A homily given by His Grace Bishop Partenij of Antania, Abbot of the Holy Monastery of Bigorski, at Divine Liturgy on the Sunday of the Blind Man, on May 29, 2022.
In the Name of the Father and of the Son and of the Holy Spirit
In today’s Gospel reading selected by the Holy Fathers for this Sunday, we heard about the Savior’s great miracle that he performed for the blind man, who literally had been born without eyes. Here, the Lord Jesus Christ created eyes for the blind man, making them out of the earth and His Own spit. Then he sent him to the Pool of Siloam to get water to wash his eyes, and at that moment his eyes began to function perfectly, whereas before he had only had holes.
There are several lessons that God is teaching us through this event. First of all, He shows us that it is He, Jesus Christ, who created the first eyes of our forefather, Adam. He is the One who created man out of the earth. Then, today’s healing reveals to us that Christ is the ultimate Physician of human diseases and flaws, not just biological or physical ones, but especially our spiritual frailties. When the Old Testament prophets foretold the future salvation in the person of the Messiah, so that we would be able to recognize Him, they told us that He would open the eyes of the blind. Similarly, when praising God in a psalm, the Holy Prophet and King David says, “The Lord opens the eyes of the blind; the Lord looses those in fetters; the Lord gives wisdom to the blind; the Lord straightens those who are bowed down” (Psalm 145:8). The Holy Prophet Isaiah also proclaims the day of the Lord’s coming, “In that day the deaf shall hear the words of the book, and the eyes of the blind shall see out of obscurity and out of darkness. Then the eyes of the blind shall be opened, and the ears of the deaf shall be unstopped” (Isaiah 29:18; 35:5). In so doing, the prophets have in mind not only physical sight but above all, getting back our spiritual sight and spiritual wisdom. That is why the Lord says about Himself in the Gospel: “I am the light of the world. He who follows Me shall not walk in darkness, but have the light of life” (John 8:12). Here, of course, He is not talking about physical light, but rather Divine light.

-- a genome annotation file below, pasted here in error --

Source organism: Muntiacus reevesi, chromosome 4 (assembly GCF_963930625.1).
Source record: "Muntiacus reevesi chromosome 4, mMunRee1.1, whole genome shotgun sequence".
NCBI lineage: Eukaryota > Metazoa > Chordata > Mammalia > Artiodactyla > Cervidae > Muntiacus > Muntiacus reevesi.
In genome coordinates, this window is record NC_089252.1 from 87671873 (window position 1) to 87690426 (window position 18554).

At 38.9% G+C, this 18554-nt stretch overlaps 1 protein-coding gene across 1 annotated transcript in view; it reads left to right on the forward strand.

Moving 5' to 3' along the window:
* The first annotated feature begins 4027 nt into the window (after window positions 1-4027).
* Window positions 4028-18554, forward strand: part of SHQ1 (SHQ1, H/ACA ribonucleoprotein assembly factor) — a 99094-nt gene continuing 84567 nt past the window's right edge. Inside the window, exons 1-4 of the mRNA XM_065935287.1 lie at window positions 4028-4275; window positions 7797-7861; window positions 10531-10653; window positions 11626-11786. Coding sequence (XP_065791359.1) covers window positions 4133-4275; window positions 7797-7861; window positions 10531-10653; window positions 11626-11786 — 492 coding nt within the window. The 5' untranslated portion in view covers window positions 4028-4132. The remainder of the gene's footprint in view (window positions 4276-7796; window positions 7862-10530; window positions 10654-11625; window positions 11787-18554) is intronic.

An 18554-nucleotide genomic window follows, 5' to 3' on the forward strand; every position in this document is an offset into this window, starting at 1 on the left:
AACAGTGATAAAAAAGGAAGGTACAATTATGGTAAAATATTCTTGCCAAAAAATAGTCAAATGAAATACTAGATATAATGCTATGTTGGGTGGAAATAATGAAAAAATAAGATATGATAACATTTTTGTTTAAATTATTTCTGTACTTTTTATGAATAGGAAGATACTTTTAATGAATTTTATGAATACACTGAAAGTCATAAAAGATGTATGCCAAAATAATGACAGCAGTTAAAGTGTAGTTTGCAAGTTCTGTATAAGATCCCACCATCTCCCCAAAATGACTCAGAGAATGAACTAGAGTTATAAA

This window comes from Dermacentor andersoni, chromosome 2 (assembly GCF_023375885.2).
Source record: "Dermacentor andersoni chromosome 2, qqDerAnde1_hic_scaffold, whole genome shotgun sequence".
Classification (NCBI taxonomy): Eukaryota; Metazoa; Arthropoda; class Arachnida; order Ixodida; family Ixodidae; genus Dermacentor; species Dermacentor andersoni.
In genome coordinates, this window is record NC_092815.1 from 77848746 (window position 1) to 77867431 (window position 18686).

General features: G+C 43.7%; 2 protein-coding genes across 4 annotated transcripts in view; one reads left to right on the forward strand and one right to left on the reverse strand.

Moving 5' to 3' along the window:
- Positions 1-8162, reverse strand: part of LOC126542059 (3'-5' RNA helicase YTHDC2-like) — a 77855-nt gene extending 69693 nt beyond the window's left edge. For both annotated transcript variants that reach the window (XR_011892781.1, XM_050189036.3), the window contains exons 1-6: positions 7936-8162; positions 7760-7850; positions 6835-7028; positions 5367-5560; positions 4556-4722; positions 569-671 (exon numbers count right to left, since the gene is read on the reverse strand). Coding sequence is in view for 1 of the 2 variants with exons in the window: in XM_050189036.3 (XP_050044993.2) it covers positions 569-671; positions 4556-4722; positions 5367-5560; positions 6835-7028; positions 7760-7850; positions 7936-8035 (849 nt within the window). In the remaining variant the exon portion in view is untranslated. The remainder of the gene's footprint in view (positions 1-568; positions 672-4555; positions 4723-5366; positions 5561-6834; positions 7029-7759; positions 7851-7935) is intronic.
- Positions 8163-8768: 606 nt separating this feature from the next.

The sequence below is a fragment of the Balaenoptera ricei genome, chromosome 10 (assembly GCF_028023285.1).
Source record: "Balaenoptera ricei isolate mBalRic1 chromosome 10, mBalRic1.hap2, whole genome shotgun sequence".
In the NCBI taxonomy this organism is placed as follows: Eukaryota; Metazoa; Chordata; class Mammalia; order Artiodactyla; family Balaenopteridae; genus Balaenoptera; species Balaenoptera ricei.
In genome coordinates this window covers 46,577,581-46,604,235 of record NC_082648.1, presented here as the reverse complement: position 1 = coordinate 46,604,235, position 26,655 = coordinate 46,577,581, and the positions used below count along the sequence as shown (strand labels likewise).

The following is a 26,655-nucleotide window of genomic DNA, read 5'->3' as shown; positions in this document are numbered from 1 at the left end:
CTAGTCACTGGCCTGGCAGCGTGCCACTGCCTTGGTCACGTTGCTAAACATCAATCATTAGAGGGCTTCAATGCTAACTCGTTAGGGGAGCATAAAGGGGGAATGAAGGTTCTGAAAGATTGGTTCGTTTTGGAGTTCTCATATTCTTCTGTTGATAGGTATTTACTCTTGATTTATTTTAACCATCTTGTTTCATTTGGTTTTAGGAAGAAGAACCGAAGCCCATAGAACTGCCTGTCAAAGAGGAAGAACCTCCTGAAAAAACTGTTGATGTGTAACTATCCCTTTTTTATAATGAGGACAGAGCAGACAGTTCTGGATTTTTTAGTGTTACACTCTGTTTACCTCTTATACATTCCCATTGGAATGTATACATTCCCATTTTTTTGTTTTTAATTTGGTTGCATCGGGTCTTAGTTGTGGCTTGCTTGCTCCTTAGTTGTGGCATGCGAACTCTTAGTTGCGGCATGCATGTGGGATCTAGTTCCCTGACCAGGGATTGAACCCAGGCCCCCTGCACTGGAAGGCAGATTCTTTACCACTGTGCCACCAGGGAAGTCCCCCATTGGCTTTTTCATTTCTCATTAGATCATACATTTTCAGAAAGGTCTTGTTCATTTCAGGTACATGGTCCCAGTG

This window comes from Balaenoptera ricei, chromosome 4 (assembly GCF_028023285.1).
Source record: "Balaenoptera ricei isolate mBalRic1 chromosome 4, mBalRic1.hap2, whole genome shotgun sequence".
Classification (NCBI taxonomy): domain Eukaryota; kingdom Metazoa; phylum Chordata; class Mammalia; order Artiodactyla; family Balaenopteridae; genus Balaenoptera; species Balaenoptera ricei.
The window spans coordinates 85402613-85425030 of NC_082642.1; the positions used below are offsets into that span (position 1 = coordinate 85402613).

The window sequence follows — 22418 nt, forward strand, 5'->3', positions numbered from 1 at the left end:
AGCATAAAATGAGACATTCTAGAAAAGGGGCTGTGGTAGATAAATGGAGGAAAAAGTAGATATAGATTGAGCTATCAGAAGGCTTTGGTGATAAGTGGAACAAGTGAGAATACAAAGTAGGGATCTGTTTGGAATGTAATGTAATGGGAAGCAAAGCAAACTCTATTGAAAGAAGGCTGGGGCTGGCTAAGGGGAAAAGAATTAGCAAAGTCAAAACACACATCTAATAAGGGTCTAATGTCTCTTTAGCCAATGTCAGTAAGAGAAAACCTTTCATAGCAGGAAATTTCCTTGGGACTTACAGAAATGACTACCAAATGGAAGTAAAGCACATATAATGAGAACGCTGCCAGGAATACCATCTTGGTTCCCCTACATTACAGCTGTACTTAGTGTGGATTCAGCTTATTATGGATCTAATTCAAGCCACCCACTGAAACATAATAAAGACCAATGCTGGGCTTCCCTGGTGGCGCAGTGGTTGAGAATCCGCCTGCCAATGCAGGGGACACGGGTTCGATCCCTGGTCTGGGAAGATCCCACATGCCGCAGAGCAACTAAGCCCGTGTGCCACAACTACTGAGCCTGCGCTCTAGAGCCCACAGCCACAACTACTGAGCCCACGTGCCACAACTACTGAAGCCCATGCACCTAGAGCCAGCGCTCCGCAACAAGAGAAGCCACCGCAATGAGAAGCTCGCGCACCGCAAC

If we were faced with the choice of whether to live in blindness and physical darkness, or with normal sight and light all around us, I am sure we would all choose the latter. Now, imagine a blind man who has lived in darkness all the time, and who has absolutely no idea what the world looks like in the light of day because he was born blind. Even if we spend hours explaining to such a person what this world that God created looks like, what beauty, mountains, rivers, trees, planets, and miracles there are in it, all he can do is use his powers of reason to try to imagine some kind of image, and most certainly it will be quite far from a true representation of God’s world. It is simply impossible for a person born blind to have any real idea of what anything that we see and enjoy every day through our sense of sight looks like. At the same time, we have a much better idea of what darkness means because we have the opportunity to close our eyes and see what it’s like to be in the dark. That’s why no one wants to live in blindness and darkness.